[one_third][/one_third]An estimated one-tenth of the human population derives their life-support directly from mountains. Mountains are important not only for their inhabitants, but for millions of people living in lowlands. At the global scale, mountains’ greatest value may be as sources of all the world’s major rivers, and many smaller ones. Mountains play a critical role in the water cycle by capturing moisture from air masses; when this precipitation falls as snow, it is stored until it melts in the spring and summer, providing essential water for settlements, agriculture and industries downstream – often during the period of lowest rainfall. In semi-arid and arid regions, over 90 percent of river flow comes from the mountains. Mountain water is also a source of hydroelectric power, most of which is used on the plains below. Unfortunately, most mountains are often neglected in terms of their protection.
This is the case with mount Bamboutos which is the 3rd highest mountain in West and Central Africa with important ecological functions. It is an important watershed and one of the rich biodiversity hotspots in Cameroon. In less than 40 years, the mountain ecosystem has unfortunately been severely degraded and its rich biodiversity and ecosystems functions are under severe threats of complete extinction. This is due to massive deforestation, intensive and uncontrolled farming in low and high altitude areas. Consequently, the natural vegetation cover has declined, the springs located on the mountainside have dried up, and soil erosion is worsening. The forest reserve created here in 1900 by the Germans has been completely wiped out.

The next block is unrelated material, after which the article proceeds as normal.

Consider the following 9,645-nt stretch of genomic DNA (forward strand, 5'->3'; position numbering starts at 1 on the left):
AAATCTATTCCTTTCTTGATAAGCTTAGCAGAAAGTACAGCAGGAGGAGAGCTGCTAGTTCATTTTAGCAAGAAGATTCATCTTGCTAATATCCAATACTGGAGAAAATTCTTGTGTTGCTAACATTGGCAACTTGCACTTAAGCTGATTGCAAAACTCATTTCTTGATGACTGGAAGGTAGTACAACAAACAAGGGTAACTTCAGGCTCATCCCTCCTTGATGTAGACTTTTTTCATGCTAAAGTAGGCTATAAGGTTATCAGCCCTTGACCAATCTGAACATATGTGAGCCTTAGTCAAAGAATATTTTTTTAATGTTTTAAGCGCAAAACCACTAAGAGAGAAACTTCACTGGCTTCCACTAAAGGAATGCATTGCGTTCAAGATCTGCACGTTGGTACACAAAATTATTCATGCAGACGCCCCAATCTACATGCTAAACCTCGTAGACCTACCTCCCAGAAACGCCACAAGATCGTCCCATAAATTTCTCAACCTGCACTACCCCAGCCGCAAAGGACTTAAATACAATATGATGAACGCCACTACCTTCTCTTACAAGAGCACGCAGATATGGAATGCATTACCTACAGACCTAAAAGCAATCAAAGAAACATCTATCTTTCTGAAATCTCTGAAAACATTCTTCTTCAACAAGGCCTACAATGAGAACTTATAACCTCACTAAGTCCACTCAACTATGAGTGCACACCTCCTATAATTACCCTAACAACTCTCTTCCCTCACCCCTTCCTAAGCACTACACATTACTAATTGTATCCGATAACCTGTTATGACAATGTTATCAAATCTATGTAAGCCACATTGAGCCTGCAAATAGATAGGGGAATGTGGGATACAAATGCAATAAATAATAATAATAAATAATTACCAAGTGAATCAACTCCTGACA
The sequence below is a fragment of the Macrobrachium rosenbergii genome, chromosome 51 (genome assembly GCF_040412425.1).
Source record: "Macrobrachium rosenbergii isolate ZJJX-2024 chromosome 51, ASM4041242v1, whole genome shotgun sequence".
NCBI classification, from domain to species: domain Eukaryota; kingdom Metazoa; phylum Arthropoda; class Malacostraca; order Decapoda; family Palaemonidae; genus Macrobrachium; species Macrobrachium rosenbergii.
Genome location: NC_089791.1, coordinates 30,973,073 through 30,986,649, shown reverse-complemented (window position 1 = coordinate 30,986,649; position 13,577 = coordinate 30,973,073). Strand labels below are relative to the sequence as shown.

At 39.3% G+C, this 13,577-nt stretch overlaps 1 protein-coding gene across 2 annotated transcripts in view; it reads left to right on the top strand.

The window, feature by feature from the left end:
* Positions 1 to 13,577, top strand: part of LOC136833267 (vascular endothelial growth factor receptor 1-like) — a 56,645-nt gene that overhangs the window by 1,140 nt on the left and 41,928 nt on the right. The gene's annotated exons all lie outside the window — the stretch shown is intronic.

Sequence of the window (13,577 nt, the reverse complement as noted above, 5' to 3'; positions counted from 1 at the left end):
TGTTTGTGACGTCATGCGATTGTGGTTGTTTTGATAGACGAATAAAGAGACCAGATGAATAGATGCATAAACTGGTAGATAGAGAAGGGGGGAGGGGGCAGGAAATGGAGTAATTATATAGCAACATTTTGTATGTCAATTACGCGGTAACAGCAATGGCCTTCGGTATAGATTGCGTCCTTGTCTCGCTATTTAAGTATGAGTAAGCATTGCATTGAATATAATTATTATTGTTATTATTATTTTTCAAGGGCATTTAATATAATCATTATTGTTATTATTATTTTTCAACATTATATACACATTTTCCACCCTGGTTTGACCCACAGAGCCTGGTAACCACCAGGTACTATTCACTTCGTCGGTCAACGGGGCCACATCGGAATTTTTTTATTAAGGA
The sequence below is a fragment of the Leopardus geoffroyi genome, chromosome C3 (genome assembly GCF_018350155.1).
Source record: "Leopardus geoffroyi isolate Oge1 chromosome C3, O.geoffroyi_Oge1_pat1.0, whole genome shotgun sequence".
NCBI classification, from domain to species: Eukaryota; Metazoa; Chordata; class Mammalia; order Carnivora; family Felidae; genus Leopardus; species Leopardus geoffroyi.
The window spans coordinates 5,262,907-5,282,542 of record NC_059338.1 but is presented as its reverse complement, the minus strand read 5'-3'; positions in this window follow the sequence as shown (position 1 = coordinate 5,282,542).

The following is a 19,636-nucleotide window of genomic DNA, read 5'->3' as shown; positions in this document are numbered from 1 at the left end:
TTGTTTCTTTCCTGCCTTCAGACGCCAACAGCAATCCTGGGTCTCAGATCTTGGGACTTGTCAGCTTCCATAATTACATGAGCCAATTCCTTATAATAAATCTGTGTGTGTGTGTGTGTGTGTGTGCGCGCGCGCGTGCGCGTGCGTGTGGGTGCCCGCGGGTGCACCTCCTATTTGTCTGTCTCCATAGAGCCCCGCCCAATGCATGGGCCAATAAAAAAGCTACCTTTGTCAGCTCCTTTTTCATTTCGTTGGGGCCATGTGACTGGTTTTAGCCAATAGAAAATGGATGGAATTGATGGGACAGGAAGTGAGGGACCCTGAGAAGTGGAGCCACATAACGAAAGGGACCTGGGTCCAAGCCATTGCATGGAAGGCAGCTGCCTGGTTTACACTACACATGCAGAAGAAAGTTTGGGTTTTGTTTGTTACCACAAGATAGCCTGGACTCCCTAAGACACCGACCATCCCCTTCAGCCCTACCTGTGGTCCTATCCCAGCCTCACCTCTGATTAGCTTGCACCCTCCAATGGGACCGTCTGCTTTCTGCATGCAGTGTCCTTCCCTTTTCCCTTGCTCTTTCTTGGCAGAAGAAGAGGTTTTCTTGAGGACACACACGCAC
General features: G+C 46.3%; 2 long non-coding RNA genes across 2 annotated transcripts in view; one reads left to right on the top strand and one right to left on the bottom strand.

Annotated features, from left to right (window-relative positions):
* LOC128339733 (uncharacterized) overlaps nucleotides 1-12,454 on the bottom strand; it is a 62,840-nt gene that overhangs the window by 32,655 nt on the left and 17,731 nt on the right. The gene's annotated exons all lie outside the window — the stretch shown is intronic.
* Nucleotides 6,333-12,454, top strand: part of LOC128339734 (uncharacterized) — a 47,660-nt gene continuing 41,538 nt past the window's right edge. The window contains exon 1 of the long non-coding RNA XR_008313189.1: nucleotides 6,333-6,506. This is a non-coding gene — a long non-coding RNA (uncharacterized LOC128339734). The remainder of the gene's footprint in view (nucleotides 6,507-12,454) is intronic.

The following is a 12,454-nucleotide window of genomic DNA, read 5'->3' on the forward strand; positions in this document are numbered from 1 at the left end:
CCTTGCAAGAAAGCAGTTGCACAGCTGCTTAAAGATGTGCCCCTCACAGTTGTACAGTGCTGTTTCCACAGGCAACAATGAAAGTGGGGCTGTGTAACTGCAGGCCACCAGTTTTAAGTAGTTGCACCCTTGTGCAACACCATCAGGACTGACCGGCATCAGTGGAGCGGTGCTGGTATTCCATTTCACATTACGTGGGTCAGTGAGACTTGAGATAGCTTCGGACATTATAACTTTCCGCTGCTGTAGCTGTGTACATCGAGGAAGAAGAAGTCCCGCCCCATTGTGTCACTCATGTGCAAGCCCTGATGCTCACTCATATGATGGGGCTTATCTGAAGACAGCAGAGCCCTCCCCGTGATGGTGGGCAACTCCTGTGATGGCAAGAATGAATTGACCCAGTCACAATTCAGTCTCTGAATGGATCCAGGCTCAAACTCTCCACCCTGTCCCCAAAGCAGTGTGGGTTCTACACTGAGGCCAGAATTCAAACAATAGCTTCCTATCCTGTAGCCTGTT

However, the root causes of the environmental threats facing the mountain stem from more specific problems which include: lack of a legal protection status and management plan for Mt Bamboutos leading to unregulated use of natural resources; lack of capacity for effective protection and management of Mt Bamboutos by the regional and Municipal institutions; lack of know-how and incentives for the local communities to sustainably manage natural resources; absence of cross-regional collaboration and coordination among sectorial government Ministries in charge of the Environment, Forestry and wildlife, Agriculture, Regional planning and Livestock. This often leads to a disparity in government action, the design and implementation of sometimes contradictory and antagonistic approaches on the ground, confusion in roles, resistance, ineffective decentralization and inadequate human, material and financial resources.
It is against this backdrop that the Environment and Rural Development Foundation (ERuDeF), through the Mt Bamboutos Initiative (MBI), seeks to restore the degraded Mt Bamboutos ecosystem and its biodiversity while improving on the quality of lives of the local and indigenous communities.
The MBI is a joint initiative of ERuDeF and the International Tree Foundation (ITF), UK in collaboration with the government of Cameroon to support the urgent restoration of the ecosystem and biodiversity of Mt. Bamboutos in western Cameroon. The initiative will cost the sum of 4.5 million US Dollars (27 000 000 000 FCFA).
The project is well-aligned with the Cameroon government’s national priorities and strategies. The restoration of degraded lands is part of the specific objective No. 4 of Cameroon’s forest policy. Cameroon committed to restore over 12 million hectares of deforested and degraded land by 2030 as part of the Bonn Challenge Initiative.